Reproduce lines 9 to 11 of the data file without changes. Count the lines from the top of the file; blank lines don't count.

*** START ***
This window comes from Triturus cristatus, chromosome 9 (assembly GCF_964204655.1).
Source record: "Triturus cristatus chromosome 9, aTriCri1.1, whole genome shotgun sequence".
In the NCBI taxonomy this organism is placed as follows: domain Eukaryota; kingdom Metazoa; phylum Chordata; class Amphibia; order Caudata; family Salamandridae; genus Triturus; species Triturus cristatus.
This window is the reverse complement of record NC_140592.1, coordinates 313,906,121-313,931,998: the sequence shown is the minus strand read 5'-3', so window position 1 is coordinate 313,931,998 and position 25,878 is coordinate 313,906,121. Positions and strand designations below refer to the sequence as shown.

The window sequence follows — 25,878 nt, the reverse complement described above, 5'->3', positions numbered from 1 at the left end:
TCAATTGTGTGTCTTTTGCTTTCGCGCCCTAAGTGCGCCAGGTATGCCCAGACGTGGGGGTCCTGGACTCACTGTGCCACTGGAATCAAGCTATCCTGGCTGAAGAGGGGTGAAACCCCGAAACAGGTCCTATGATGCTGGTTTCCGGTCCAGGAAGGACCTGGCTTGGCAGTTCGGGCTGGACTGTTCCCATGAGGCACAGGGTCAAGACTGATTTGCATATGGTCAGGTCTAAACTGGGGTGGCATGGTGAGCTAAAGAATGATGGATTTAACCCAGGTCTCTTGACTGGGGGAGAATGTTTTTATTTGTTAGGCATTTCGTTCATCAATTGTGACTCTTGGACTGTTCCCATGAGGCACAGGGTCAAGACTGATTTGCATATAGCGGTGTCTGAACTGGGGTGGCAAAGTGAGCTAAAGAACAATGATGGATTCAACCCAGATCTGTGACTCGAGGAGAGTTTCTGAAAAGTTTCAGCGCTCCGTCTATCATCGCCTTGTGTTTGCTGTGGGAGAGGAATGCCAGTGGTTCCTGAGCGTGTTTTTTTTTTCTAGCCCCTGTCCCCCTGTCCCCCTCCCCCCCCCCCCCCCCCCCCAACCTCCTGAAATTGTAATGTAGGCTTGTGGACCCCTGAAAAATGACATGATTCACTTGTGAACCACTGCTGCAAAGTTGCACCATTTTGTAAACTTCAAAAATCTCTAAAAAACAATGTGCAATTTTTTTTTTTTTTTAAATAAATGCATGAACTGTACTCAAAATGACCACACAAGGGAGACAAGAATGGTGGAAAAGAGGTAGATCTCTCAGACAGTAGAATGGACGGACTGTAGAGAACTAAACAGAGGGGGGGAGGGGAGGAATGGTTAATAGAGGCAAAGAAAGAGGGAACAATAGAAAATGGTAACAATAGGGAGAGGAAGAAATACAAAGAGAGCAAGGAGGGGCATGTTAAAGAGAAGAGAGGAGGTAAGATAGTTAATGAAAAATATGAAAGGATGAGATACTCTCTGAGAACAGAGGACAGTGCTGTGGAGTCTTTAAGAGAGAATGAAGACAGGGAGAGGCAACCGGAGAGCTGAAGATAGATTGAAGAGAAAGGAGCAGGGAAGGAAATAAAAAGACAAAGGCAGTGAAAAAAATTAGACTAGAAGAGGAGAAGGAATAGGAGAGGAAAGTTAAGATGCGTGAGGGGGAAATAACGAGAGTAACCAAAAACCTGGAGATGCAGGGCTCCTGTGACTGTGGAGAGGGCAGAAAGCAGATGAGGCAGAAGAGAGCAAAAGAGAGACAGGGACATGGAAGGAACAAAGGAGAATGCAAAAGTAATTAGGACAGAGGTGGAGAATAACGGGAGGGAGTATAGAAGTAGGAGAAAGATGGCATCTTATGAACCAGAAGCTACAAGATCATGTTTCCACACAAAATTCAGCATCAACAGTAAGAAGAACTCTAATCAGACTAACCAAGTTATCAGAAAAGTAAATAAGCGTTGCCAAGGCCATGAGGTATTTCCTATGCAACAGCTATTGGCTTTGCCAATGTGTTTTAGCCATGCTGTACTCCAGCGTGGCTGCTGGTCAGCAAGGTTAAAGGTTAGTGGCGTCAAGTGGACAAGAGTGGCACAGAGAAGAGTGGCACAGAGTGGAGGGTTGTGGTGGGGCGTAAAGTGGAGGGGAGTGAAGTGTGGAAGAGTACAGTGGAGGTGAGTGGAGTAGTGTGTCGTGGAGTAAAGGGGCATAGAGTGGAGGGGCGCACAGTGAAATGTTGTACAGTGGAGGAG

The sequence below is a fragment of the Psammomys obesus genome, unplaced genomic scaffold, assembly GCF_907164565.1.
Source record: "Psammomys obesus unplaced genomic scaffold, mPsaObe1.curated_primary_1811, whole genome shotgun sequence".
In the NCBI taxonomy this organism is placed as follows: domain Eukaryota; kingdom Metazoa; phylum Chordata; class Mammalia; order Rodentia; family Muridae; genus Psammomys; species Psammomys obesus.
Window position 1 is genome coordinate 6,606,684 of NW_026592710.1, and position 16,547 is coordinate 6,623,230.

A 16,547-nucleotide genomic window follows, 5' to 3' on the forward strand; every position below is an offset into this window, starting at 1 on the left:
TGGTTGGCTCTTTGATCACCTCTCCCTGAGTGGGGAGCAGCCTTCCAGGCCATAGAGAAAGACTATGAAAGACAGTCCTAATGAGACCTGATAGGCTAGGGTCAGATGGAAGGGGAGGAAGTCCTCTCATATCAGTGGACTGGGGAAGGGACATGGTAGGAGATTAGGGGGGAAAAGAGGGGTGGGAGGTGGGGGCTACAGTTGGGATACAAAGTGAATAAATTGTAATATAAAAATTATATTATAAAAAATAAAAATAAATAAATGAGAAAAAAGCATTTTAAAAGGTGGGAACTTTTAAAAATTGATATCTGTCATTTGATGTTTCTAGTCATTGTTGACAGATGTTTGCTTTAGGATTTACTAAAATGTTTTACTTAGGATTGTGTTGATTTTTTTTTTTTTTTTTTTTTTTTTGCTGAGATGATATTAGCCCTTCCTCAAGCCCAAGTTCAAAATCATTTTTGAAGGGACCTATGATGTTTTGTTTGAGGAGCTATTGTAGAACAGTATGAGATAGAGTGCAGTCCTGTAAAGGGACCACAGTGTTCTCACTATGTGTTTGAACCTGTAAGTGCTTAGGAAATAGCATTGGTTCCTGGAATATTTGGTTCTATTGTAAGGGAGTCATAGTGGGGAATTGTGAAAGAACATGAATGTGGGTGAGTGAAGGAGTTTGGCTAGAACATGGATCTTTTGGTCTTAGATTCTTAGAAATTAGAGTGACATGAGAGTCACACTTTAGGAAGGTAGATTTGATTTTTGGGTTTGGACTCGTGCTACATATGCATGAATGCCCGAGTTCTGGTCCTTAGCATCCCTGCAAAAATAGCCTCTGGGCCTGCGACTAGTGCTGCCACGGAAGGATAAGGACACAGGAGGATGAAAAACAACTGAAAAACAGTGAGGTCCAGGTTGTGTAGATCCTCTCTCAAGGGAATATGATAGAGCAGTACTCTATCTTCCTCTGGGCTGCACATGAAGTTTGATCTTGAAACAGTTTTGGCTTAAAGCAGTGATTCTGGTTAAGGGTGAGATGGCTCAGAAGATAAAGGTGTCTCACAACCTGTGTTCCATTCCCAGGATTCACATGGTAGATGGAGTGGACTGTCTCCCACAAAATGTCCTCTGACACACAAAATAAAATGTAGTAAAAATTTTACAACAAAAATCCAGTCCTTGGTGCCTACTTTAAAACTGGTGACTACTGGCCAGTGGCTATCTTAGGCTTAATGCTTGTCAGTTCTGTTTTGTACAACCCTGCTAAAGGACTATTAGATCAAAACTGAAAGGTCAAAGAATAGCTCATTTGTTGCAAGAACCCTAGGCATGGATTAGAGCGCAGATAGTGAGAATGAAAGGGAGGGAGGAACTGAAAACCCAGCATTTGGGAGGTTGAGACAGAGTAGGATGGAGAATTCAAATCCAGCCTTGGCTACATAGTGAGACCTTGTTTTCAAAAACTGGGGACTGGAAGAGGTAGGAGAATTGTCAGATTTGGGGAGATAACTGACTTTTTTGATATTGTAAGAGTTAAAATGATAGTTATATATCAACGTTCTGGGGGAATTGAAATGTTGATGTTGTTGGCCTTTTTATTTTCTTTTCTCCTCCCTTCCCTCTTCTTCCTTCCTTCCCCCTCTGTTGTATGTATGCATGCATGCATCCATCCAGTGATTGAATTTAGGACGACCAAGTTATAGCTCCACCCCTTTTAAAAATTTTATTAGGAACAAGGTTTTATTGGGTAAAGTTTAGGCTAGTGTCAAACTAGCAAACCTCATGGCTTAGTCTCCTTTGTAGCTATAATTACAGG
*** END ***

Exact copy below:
In the NCBI taxonomy this organism is placed as follows: domain Eukaryota; kingdom Metazoa; phylum Chordata; class Mammalia; order Rodentia; family Muridae; genus Psammomys; species Psammomys obesus.
Window position 1 is genome coordinate 6,606,684 of NW_026592710.1, and position 16,547 is coordinate 6,623,230.

A 16,547-nucleotide genomic window follows, 5' to 3' on the forward strand; every position below is an offset into this window, starting at 1 on the left: